Software supply chain security, SBOMs, and Biden's cybersecurity executive order

The Biden administration’s May 12 executive order on cybersecurity outlined the most comprehensive government policy yet to protect public and private resources from cyber attack, and laid out a number of requirements for federal information systems going forward.

A number of sections of the order require the federal government to modernize security practices, including establishing a review board, developing playbooks, and improved sharing of threat information between agencies (and from private service providers to the agencies they serve).

Section 4, however, addresses software supply chain security. It orders NIST to establish standards, procedures, or criteria regarding:

  • secure software development environments, including such actions as:
    1. using administratively separate build environments;
    2. auditing trust relationships;
    3. establishing multi-factor, risk-based authentication and conditional access across the enterprise;
    4. documenting and minimizing dependencies on enterprise products that are part of the environments used to develop, build, and edit software;
    5. employing encryption for data; and
    6. monitoring operations and alerts and responding to attempted and actual cyber incidents;
  • generating and, when requested by a purchaser, providing artifacts that demonstrate conformance to the processes set forth in subsection (e)(i) of this section;
  • employing automated tools, or comparable processes, to maintain trusted source code supply chains, thereby ensuring the integrity of the code;
  • employing automated tools, or comparable processes, that check for known and potential vulnerabilities and remediate them, which shall operate regularly, or at a minimum prior to product, version, or update release;
  • providing, when requested by a purchaser, artifacts of the execution of the tools and processes described in subsection (e)(iii) and (iv) of this section, and making publicly available summary information on completion of these actions, to include a summary description of the risks assessed and mitigated;
  • maintaining accurate and up-to-date data, provenance (i.e., origin) of software code or components, and controls on internal and third-party software components, tools, and services present in software development processes, and performing audits and enforcement of these controls on a recurring basis;
  • providing a purchaser a Software Bill of Materials (SBOM) for each product directly or by publishing it on a public website;
  • participating in a vulnerability disclosure program that includes a reporting and disclosure process;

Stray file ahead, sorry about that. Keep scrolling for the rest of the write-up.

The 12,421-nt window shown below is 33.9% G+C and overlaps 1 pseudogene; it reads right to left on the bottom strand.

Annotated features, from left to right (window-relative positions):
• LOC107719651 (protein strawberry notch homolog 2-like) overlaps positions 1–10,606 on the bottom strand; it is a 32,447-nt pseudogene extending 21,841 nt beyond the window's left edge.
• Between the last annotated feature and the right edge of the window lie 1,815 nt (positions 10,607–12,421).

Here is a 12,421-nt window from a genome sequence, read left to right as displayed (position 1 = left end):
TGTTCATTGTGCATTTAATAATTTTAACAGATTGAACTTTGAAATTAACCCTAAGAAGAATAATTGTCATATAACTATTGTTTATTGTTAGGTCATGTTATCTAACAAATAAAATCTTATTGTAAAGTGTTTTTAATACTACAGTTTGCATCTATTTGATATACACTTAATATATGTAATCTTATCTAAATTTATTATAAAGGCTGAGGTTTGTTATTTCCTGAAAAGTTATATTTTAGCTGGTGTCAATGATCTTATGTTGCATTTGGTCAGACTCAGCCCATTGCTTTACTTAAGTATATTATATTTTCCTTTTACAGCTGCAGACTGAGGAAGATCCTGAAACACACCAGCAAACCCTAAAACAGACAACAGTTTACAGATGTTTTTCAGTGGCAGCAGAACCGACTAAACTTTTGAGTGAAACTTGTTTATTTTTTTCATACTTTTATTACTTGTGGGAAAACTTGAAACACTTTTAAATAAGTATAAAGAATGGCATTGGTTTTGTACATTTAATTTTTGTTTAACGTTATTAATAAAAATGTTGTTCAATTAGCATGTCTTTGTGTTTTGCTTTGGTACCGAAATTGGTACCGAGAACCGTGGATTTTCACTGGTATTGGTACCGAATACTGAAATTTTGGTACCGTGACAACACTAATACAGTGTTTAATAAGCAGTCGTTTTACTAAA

• attesting to conformity with secure software development practices; and
  • ensuring and attesting, to the extent practicable, to the integrity and provenance of open source software used within any portion of a product.

The order also requires contract language ensuring suppliers conform to the NIST requirements, including SBOM. And it further seeks to establish security labeling programs for consumer IoT and software products/services.

SBOM: software bill of materials

The executive order defines the software bill of materials (SBOM) as:

[A] formal record containing the details and supply chain relationships of various components used in building software. Software developers and vendors often create products by assembling existing open source and commercial software components. The SBOM enumerates these components in a product. It is analogous to a list of ingredients on food packaging. An SBOM is useful to those who develop or manufacture software, those who select or purchase software, and those who operate software. Developers often use available open source and third-party software components to create a product; an SBOM allows the builder to make sure those components are up to date and to respond quickly to new vulnerabilities. Buyers can use an SBOM to perform vulnerability or license analysis, both of which can be used to evaluate risk in a product. Those who operate software can use SBOMs to quickly and easily determine whether they are at potential risk of a newly discovered vulnerability. A widely used, machine-readable SBOM format allows for greater benefits through automation and tool integration. The SBOMs gain greater value when collectively stored in a repository that can be easily queried by other applications and systems. Understanding the supply chain of software, obtaining an SBOM, and using it to analyze known vulnerabilities are crucial in managing risk.

There are multiple SBOM formats. The NTIA (National Telecommunications and Information Administration) recognizes these three in a recent report:

SPDX is a LinuxFoundation-sponsored SBOM format. This ZDNet story has a lot more coverage of SBOM in the context of the executive order.